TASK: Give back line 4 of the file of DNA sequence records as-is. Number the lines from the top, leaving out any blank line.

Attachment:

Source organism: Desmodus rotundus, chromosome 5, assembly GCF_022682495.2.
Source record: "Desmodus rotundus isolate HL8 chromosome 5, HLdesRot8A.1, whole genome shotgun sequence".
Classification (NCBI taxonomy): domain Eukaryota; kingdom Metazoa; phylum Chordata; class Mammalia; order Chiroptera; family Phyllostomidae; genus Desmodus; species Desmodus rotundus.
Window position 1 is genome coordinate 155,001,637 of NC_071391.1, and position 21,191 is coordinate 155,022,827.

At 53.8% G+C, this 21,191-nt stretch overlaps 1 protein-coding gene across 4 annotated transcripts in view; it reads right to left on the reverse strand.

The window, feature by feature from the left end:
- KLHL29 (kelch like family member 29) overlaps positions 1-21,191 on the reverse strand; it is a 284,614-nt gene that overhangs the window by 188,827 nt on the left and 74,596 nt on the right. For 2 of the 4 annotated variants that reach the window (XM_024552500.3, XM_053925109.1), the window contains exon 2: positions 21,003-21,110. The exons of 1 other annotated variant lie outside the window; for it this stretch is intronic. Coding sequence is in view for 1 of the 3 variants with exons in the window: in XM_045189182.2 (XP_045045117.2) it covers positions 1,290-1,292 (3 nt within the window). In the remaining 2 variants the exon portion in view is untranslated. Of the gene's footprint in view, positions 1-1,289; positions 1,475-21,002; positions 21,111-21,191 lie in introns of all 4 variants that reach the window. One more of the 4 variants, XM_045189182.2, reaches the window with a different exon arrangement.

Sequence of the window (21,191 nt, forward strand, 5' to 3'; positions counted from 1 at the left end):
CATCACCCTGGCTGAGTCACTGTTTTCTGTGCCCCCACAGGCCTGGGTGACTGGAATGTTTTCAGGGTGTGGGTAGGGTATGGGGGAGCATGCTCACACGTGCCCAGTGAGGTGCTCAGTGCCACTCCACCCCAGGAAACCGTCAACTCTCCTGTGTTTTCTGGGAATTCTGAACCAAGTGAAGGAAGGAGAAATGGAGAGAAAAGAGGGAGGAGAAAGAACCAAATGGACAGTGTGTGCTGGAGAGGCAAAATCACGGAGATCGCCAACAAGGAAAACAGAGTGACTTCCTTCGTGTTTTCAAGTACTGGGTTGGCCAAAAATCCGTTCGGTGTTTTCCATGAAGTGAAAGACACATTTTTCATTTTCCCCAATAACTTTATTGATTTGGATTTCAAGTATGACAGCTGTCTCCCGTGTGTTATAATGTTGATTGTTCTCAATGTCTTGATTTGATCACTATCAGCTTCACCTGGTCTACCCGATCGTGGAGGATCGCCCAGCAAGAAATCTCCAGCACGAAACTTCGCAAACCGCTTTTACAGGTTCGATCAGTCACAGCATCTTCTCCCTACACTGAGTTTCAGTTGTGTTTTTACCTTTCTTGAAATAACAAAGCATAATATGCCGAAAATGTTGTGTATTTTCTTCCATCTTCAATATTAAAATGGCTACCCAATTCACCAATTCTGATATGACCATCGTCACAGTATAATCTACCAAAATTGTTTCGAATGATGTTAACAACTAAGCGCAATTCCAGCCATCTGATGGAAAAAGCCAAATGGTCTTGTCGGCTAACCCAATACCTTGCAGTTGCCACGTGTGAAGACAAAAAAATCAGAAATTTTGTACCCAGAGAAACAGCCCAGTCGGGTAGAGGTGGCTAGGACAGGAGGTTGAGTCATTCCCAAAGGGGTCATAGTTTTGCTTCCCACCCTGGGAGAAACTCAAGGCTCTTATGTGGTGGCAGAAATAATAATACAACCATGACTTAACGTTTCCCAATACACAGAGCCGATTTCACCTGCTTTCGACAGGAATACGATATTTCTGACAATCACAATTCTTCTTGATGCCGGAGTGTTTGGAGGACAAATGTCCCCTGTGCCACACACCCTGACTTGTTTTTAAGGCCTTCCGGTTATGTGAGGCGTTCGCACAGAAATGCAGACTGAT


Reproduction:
Window position 1 is genome coordinate 155,001,637 of NC_071391.1, and position 21,191 is coordinate 155,022,827.